LOUIS H. POLLAK, District Judge.
In this action, plaintiff alleges that defendant is infringing its patent for "doctor blades." Doctor blades are blade-shaped devices with reduced thickness edges; they are used to wipe ink from printing surfaces used in rotogravure printing techniques. Plaintiff, Max Daetwyler Corporation ("Daetwyler"), is a New York corporation that manufactures and sells doctor blades. Defendant, Rolf Meyer ("Meyer"), is a West German citizen doing business as a sole proprietor. He manufactures and sells doctor blades. Meyer Declaration paras. l, 2.
Defendant has filed a motion to dismiss for lack of in personam jurisdiction. He asserts that doctor blades of his manufacture sold in the United States are sold through his independent distributor, Henry P. Korn Associates, Inc. ("Korn"), whose office is in New York. Meyer Declaration para. 2. Further, defendant states that he has never been to Pennsylvania and has never done business in Pennsylvania. Meyer Supplemental Declaration para. 2. Plaintiff, on the other hand, claims that this court may assert jurisdiction over defendant based on the shipments of his doctor blades to two United States companies, which then sell the doctor blades in the United States, and on advertisements of his doctor blades that appear in trade publications distributed throughout the United States.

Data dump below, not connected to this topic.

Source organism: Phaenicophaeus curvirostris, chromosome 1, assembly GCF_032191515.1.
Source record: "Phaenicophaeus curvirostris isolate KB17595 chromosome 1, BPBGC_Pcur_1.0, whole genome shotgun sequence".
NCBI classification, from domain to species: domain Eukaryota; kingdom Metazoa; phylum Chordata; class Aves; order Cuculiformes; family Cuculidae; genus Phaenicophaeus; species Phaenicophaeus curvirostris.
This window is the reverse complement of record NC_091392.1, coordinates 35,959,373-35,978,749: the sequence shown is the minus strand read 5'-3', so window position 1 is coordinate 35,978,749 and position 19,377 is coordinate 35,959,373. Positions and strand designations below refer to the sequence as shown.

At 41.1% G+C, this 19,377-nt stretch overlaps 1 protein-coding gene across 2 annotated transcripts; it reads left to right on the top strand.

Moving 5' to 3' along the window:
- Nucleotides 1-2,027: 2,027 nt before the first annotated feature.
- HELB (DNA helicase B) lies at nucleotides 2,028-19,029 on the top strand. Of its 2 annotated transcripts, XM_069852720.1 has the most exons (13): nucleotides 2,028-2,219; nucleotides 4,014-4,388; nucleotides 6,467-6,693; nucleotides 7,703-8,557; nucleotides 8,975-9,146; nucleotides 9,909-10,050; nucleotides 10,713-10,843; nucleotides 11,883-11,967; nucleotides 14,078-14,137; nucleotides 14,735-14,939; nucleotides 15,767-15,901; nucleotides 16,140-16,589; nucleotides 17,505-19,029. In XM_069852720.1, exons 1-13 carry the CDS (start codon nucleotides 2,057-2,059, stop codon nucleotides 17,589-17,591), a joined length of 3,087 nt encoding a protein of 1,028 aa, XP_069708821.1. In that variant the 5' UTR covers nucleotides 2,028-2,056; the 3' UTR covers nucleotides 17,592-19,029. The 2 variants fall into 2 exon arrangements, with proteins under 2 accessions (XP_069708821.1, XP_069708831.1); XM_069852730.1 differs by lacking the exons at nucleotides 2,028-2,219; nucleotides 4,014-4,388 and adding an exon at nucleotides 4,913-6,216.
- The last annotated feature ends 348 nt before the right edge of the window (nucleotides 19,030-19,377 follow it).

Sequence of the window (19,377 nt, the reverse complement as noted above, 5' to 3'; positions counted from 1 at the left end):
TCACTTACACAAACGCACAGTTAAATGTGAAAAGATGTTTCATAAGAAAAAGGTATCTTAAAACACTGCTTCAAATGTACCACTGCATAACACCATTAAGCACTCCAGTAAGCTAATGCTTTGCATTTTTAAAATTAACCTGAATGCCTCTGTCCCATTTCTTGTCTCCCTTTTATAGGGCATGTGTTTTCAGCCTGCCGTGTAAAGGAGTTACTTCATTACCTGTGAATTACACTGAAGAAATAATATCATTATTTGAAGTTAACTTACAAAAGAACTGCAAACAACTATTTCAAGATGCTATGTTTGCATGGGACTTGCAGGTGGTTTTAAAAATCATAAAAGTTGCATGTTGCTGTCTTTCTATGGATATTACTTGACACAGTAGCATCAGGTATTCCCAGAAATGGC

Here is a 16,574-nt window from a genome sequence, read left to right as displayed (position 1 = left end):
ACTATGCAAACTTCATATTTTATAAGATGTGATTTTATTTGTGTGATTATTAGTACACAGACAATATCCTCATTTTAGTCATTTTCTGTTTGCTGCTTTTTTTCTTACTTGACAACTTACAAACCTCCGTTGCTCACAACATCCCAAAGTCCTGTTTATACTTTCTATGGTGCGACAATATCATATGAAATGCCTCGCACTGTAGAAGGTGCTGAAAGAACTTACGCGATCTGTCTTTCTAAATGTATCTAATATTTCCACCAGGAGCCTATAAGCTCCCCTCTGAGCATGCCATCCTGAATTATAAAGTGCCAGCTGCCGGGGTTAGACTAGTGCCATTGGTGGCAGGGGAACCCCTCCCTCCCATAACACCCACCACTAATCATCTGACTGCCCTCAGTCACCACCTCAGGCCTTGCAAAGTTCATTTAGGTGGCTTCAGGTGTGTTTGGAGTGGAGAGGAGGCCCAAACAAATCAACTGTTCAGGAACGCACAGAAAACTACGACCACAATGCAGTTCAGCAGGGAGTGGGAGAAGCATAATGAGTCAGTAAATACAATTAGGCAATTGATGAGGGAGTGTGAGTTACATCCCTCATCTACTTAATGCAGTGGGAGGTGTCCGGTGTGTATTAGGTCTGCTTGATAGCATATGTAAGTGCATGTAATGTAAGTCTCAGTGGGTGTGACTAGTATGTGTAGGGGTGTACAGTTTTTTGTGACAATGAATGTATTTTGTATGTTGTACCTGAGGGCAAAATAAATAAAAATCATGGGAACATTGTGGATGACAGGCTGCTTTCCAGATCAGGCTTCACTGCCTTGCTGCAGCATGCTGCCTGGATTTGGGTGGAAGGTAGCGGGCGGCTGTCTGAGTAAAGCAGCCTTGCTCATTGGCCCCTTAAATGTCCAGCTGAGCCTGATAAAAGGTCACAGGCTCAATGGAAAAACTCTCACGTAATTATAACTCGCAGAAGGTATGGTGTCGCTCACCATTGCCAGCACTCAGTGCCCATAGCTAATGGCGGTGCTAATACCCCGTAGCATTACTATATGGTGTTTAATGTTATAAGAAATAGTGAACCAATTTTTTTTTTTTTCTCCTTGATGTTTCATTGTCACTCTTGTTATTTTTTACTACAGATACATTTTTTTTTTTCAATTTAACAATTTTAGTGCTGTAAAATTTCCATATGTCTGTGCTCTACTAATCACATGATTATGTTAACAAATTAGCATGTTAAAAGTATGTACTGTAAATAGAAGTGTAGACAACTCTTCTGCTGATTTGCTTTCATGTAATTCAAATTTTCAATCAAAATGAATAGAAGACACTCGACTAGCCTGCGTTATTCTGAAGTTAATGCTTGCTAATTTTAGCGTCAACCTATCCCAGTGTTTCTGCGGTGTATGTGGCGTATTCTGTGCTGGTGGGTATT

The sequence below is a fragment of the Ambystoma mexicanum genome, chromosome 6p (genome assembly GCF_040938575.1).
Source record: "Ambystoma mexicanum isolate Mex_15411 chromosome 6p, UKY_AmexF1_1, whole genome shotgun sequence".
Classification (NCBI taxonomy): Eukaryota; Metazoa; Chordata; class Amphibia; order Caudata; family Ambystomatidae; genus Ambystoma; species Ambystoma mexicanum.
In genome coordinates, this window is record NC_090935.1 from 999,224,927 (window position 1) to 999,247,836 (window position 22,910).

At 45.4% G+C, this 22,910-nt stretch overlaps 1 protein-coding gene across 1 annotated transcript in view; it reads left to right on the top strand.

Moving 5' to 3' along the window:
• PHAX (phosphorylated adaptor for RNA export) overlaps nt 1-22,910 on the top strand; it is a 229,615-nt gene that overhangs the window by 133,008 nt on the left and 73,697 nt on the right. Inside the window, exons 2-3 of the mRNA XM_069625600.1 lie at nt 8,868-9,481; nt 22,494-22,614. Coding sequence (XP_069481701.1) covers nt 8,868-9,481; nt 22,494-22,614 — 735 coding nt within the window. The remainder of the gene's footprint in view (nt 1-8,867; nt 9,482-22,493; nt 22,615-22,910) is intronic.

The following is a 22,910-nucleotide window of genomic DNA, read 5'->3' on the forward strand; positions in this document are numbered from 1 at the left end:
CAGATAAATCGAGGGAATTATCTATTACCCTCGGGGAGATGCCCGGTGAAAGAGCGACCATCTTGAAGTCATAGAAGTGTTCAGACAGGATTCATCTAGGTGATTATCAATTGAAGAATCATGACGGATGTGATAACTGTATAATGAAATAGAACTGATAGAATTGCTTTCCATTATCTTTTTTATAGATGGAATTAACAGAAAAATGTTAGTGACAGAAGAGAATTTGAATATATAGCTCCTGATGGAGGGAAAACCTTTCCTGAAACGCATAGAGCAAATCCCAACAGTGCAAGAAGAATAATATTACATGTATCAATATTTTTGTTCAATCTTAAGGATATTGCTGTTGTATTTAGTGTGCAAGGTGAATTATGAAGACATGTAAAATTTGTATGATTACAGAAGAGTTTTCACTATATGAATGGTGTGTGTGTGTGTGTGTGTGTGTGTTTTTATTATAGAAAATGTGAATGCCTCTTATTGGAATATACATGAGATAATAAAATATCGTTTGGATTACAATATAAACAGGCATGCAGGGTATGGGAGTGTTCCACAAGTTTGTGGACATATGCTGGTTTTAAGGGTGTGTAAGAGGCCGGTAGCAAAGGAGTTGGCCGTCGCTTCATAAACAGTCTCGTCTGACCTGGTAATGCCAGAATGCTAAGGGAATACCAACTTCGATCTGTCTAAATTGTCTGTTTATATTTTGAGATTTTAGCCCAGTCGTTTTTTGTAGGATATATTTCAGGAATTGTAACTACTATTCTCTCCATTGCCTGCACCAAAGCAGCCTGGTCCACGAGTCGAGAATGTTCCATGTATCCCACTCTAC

When a defendant's motion to dismiss raises a jurisdictional question, the burden to prove that jurisdiction exists falls on the plaintiff. Myers v. American Dental Association, 695 F.2d 716, 724 n. 10 (3d Cir.1982). Plaintiff's first arguments claim that this court may assert jurisdiction over defendant under the "transacting business" provision of Pennsylvania's long arm statute. See 42 Pa.Cons.Stat.Ann. § 5322(a)(1) (Purdon 1981). Because this case presents a federal question, however, the issue whether jurisdiction may be asserted over defendant must be determined by reference to federal law. Cryomedics, Inc. v. Spembly, Limited, 397 F. Supp. 287, 288 n.3 (D.Conn.1975). See Holt v. Klosters Rederi A/S, 355 F. Supp. 354 (W.D.Mich.1973).
Plaintiff argues that defendant transacts business in Pennsylvania, albeit indirectly, through Uddeholm Corporation, a Delaware Corporation that plaintiff alleges acts as a "middleman or distributor" for defendant's sales of doctor blades in the United States. Customers in Pennsylvania order Meyer doctor blades from Uddeholm, which then ships the blades to the customers from Uddeholm's warehouse in Cleveland, Ohio. Deposition of Uddeholm Corporation, by Thomas W. Knudsen ("Knudsen Deposition") at 26-31 (January 5, 1982). Plaintiff also argues that Uddeholm extensively advertises defendant's doctor blades in trade publications available in Pennsylvania and throughout the United States.